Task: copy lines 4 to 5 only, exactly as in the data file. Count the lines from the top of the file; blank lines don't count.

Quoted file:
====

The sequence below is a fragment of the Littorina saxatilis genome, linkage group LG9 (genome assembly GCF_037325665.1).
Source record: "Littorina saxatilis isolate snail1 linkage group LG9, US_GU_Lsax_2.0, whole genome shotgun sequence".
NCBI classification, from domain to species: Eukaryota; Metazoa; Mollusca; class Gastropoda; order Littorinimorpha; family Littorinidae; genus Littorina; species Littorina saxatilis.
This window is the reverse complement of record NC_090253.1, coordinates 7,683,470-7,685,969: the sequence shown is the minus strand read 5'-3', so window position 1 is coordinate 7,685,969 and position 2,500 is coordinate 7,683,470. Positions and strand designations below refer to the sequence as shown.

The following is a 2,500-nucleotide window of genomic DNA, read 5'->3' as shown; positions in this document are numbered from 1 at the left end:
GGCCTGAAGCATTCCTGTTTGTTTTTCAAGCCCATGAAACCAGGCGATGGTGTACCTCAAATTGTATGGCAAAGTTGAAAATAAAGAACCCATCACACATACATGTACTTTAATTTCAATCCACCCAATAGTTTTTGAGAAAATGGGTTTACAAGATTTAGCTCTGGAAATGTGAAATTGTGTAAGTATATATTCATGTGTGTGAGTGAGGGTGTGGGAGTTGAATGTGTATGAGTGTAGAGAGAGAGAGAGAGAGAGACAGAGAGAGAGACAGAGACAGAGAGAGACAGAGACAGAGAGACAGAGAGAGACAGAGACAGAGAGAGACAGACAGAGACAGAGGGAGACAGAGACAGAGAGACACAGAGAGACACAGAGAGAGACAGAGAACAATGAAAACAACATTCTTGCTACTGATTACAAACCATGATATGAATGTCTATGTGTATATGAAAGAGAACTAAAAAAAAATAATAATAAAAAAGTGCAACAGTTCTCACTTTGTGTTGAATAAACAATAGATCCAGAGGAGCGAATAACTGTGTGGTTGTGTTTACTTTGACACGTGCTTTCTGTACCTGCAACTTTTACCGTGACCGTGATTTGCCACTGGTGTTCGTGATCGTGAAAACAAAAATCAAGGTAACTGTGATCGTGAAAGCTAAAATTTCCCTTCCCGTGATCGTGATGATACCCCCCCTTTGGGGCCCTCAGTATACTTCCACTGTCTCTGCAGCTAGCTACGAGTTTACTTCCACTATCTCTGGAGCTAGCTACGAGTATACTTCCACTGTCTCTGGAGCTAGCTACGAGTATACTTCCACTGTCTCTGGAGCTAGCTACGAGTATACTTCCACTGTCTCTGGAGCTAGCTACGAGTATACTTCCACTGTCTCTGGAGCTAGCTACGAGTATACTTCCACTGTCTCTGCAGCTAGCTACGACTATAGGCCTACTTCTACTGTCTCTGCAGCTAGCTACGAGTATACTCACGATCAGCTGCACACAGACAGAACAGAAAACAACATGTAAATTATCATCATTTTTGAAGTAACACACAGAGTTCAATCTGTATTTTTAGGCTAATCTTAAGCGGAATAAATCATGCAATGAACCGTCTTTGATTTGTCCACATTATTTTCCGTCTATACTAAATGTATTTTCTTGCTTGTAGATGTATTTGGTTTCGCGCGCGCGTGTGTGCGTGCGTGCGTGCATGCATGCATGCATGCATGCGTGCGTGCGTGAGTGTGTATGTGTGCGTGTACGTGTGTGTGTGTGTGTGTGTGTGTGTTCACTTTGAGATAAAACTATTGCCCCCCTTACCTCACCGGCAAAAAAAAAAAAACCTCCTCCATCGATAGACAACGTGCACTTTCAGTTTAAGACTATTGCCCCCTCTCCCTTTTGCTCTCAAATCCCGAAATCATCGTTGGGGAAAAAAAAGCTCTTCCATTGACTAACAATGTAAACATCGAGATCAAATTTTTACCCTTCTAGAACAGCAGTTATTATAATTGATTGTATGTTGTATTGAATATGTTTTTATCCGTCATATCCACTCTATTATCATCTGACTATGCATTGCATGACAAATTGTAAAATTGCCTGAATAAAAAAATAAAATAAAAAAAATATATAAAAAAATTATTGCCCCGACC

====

This window is the reverse complement of record NC_090253.1, coordinates 7,683,470-7,685,969: the sequence shown is the minus strand read 5'-3', so window position 1 is coordinate 7,685,969 and position 2,500 is coordinate 7,683,470. Positions and strand designations below refer to the sequence as shown.

The following is a 2,500-nucleotide window of genomic DNA, read 5'->3' as shown; positions in this document are numbered from 1 at the left end: